Year: 2020 Source: Athens Journal of Social Sciences. (2020). 8,1-14. SIEC No: 20200877

Mental health practitioners as often not provided sufficiently effective interview training to assess for suicidality (Schmitz et al. 2012), to evaluate for abuse (Young et al. 2001), or to respond effectively to suicidal risk (Mackelprang et al. 2014). The current study examined the efficacy of general interview training using simulated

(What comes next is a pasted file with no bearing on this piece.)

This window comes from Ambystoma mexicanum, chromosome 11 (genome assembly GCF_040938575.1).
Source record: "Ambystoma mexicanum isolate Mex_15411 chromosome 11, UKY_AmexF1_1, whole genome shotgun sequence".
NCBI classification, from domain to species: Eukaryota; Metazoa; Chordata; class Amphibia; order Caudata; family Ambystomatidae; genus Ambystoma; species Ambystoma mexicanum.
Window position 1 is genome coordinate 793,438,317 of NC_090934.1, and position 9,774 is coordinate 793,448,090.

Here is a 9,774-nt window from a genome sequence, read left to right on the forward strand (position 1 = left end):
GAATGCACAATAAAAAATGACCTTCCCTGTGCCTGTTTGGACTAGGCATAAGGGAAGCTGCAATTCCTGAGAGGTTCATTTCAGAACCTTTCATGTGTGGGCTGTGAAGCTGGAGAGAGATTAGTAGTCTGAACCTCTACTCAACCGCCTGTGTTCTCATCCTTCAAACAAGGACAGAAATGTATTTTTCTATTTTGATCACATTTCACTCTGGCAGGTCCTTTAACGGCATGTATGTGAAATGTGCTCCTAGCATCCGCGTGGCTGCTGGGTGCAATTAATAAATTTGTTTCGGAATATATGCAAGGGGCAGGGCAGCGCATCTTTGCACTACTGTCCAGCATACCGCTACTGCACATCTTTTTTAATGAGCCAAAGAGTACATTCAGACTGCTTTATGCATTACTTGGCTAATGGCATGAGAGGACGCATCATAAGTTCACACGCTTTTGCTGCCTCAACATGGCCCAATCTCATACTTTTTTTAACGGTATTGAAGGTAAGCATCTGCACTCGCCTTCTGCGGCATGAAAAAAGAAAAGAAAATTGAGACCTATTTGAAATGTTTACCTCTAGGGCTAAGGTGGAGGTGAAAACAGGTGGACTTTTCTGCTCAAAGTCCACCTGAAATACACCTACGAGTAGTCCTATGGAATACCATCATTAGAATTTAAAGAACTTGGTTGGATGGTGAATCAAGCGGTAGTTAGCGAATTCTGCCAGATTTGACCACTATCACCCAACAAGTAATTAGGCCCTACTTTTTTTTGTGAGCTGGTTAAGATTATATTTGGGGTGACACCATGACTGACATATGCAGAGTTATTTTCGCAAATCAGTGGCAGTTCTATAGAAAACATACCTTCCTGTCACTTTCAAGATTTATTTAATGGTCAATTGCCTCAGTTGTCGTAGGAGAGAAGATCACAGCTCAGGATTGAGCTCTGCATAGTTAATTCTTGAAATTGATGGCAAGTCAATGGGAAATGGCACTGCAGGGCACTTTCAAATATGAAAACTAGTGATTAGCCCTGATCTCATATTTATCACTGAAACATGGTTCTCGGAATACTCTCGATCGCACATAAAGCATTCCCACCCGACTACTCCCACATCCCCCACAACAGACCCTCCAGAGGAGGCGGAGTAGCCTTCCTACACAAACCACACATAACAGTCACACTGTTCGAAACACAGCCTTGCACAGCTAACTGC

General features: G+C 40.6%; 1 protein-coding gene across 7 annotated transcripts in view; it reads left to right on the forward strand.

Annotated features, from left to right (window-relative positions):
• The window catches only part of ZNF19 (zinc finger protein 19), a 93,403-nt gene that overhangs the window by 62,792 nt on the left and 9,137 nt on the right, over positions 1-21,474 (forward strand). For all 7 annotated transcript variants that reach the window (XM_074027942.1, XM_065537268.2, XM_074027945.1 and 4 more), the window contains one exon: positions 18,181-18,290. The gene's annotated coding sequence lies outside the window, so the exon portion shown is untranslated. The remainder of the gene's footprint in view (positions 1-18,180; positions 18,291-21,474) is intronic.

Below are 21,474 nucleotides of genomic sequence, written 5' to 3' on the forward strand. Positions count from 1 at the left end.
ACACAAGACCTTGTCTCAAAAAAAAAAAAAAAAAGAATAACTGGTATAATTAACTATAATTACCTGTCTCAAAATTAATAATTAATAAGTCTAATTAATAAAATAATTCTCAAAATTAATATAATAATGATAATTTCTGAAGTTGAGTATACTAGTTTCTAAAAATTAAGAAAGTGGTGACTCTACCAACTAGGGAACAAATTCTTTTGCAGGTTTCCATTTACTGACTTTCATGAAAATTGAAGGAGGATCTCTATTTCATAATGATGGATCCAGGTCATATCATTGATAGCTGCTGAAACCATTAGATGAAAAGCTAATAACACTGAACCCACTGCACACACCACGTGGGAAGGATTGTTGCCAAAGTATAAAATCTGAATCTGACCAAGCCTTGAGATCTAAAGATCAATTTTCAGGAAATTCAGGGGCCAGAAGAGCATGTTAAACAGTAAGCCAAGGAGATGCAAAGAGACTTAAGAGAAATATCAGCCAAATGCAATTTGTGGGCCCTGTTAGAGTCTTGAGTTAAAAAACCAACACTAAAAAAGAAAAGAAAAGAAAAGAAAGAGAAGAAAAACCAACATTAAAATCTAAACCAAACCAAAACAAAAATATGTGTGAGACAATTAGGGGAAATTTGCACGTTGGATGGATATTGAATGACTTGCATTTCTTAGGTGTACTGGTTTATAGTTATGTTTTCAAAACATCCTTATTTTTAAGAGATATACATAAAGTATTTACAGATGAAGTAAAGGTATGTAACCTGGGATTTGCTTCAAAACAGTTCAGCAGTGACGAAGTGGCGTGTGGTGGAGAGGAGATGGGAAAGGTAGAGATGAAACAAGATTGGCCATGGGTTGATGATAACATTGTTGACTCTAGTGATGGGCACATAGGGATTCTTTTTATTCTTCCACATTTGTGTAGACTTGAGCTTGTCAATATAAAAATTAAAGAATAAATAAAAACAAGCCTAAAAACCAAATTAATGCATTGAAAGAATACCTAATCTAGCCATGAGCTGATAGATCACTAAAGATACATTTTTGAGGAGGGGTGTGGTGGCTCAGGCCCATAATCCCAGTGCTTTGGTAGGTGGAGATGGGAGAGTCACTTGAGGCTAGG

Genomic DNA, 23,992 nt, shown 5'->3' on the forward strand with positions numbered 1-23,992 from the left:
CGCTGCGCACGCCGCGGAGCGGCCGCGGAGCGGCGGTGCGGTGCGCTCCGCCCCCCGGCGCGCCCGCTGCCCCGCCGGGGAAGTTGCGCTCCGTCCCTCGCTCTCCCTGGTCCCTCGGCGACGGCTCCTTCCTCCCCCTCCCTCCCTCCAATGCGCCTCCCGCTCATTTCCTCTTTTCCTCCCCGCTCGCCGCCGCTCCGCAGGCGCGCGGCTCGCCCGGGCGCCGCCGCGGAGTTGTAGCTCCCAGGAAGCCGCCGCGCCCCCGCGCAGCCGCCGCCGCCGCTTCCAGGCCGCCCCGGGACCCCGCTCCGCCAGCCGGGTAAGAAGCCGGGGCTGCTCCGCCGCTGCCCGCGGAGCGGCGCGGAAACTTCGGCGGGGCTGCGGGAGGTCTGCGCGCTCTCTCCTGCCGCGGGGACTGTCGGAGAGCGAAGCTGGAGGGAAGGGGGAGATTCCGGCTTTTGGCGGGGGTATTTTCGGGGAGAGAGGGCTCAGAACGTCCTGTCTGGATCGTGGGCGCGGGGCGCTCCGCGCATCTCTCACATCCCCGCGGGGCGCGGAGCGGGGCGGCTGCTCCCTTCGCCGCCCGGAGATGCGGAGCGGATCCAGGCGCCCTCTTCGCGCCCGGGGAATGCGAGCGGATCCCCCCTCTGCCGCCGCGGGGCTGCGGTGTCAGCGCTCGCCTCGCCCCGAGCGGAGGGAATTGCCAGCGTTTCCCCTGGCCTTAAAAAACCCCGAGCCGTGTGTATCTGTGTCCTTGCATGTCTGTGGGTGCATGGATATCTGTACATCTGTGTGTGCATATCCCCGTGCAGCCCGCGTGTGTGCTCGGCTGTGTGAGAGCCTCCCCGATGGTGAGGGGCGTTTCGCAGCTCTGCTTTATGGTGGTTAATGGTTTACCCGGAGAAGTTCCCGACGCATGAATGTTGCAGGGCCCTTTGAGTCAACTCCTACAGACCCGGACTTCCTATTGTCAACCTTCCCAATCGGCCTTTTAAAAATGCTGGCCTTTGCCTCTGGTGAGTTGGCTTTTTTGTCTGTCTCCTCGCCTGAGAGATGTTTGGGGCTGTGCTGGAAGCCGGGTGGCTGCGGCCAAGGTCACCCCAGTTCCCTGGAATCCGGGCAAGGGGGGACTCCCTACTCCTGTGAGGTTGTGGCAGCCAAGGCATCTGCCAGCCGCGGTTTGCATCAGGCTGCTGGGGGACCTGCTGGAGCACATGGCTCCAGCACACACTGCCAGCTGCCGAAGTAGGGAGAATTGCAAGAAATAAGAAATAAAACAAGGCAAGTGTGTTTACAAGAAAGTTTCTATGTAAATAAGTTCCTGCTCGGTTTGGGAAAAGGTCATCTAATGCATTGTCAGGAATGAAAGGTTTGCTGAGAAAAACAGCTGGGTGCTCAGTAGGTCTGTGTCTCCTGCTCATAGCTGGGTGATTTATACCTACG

patients to increase clinician competency in assessing for threats to self or others and abuse. Data were collected from doctoral clinical psychology students, who received weekly instruction for a number of interview-relevant topics. Each participant completed pre- and post-test videotaped interviews with simulated patients. The interviews evaluated using the Skills in Psychological Interviewing: Clinical Evaluation Scales. In addition, all participants completed the Suicidal Ideation Response Inventory, Second Edition at pre- and post-test to assess their skill in responding to suicidal clients. Paired samples t-tests were used to determine differences in trainees’ skills before and after the training. The tests revealed significant increases in competence for all assessment skills (p<.001) as well as for response to suicidal verbalizations (p<.001). Present findings suggest broad spectrum training with simulated patients has significant implications for the efficacy